Agree with ppine about the hazards of doing higher gradient streams and willows in high water. We got into some of that once on the St. Francis once in Mo, if I’m recalling correctly. One of us swam on that outing, though it was of no real consequence.
There is another peril I once encountered and which I haven’t heard mentioned often and a humorous story of a trip that was involved with it.
An old regular paddling bud of mine and I traditionally used to talk in mid winter and plan our first spring paddling trip months in advance. On one such call we came to the conclusion that we couldn’t remember to the half decade when some of our trips were - we could remember coming on an island covered with butterflies but not when or where that happened, for example. Everything just faded into one big happy memory of river trips but without much specificity or order to them. So we vowed to do something unique on each of our trips to sort of bookmark it in our memories.
So that year we decided to do the Black River in central Wisconsin for our first trip. As it happened there was a “fine dining” restaurant about two days paddle from a convenient put in, so we decided to do a really good meal at the conclusion of the trip in order to avoid our usual bar/grill ending. Built the trip around that idea. Well, when the date came around, the town where we planned to put in the river was flooding so badly that houses along the river had water up to their second story windows. Grounds for postponement. And we did.
About three weeks later the water was down and the weather good, so off we went. The river has a fairly wide sandy flood plain but high rolling hills on either bank and those hills, we learned, had their own higher water tables. Along the first days paddle there were seeps coming out of the hills and wide areas of sand along the river banks that were still under a couple inches of water. No biggie, though they made for excellent swimming holes in old flood channels and good mosquito hatching habitat as well. We found spots at every place we stopped where water was seeping up through the sand into these shallows. Quick sand, in other words. They’d be little spots, often if you stepped in them they’d be knee deep and easy to step back out of, but after finding a few of these there was a warning light that was flashing in the backs of our minds. We got a bit careful. The upside was there were places where there were wood piles two stories high with the wood practically sorted by size for our campfire. First night we camped by one of them, the second night we found a high island with a bit less abundant firewood but a larger “yard” to prepare for our fine dinner that afternoon when we finished.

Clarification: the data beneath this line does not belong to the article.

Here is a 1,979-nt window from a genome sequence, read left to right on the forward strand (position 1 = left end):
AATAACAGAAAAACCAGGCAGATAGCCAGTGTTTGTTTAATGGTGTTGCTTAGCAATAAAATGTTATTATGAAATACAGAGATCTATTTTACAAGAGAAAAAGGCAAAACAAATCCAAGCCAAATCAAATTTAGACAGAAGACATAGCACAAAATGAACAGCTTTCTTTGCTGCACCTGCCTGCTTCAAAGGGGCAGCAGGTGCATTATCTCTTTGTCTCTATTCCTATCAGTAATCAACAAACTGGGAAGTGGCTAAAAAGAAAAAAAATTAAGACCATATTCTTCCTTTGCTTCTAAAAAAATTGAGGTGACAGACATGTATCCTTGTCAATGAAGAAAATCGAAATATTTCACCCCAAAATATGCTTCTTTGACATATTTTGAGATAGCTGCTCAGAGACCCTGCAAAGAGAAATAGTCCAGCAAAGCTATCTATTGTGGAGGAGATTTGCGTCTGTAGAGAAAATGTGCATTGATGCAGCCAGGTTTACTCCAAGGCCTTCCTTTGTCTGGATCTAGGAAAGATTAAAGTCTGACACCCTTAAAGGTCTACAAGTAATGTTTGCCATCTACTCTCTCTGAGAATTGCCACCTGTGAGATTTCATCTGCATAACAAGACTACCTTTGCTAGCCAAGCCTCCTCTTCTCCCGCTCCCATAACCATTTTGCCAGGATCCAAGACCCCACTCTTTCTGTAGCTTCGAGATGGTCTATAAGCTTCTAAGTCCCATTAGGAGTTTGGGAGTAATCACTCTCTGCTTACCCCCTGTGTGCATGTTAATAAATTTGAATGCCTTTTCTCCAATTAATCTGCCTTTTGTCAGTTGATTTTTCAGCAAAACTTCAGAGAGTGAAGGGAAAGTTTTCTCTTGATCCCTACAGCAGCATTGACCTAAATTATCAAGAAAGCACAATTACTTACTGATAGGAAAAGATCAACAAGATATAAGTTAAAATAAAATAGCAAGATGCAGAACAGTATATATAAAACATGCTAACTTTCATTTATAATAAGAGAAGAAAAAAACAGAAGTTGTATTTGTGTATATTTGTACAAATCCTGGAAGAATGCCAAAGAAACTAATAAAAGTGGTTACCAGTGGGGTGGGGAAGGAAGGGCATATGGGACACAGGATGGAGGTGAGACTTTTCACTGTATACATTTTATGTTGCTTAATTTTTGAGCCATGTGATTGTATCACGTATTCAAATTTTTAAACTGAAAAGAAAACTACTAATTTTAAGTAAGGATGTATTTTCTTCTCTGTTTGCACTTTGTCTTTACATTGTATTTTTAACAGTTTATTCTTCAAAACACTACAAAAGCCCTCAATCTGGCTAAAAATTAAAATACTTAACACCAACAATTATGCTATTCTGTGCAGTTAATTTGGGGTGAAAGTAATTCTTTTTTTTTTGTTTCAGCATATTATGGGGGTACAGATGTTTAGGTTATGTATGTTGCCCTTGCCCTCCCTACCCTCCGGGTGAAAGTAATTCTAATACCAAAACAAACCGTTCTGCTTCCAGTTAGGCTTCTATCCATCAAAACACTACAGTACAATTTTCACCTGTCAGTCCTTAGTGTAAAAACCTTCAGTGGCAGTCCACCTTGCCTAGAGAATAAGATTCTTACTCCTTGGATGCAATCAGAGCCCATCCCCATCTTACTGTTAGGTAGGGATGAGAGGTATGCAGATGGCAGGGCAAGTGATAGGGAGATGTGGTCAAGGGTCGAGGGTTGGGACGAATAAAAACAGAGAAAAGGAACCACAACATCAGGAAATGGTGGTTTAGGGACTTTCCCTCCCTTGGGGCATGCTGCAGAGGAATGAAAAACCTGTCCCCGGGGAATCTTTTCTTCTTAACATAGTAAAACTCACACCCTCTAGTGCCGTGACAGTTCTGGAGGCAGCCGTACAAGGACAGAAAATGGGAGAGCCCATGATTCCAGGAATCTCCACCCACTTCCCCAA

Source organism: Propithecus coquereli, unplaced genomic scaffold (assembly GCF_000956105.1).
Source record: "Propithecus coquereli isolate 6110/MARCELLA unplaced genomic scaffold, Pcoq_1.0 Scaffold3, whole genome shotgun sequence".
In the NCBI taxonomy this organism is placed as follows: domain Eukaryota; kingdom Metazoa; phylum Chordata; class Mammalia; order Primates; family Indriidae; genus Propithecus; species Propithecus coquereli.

The next morning we got up, broke down our tents and such and dug into the dry bags for our dress clothes - suit and tie required, you see. It was a unique situation for us. We shaved and everything. We then departed with visions of surf and turf, kabobs, baked potatoes dancing in our heads. Even after the coffee and instant oatmeal we were hungry.
After paddling maybe nine miles we rounded a bend and there atop a high hill with a steep undercut bank overlooking the river was our destination. It had a big picture window looking out on the river and we could see those happy diners seated at white table cloths watching our approach. Then it struck us; We were on stage. Duded up as we were and with an audience, synchronized solo canoe paddling was clearly called for. So I fell in about 18" behind and just to the left of my friend. I switched sides when he did, matched his course, paid attention to posture. When we hit the shore, much to my surprise, exkayaker that he was, he pulled in parallel to shore and blocked my line to beach. Being only 18" off his stern, it took some deft paddle work to slow and tuck in inches behind him and duplicating his landing. But I was on my game that day and pulled it off flawlessly. He grabbed his dress shoes and hopped out. I grabbed my dress shoes and – remember that bit about the quick sand? I didn’t. There was no more support there than if I’d stepped out in the middle of a lake. Next thing I knew my tie was flowing over the gunwale I was hanging on to.
Then we went to a bar and grill. I remember that trip well.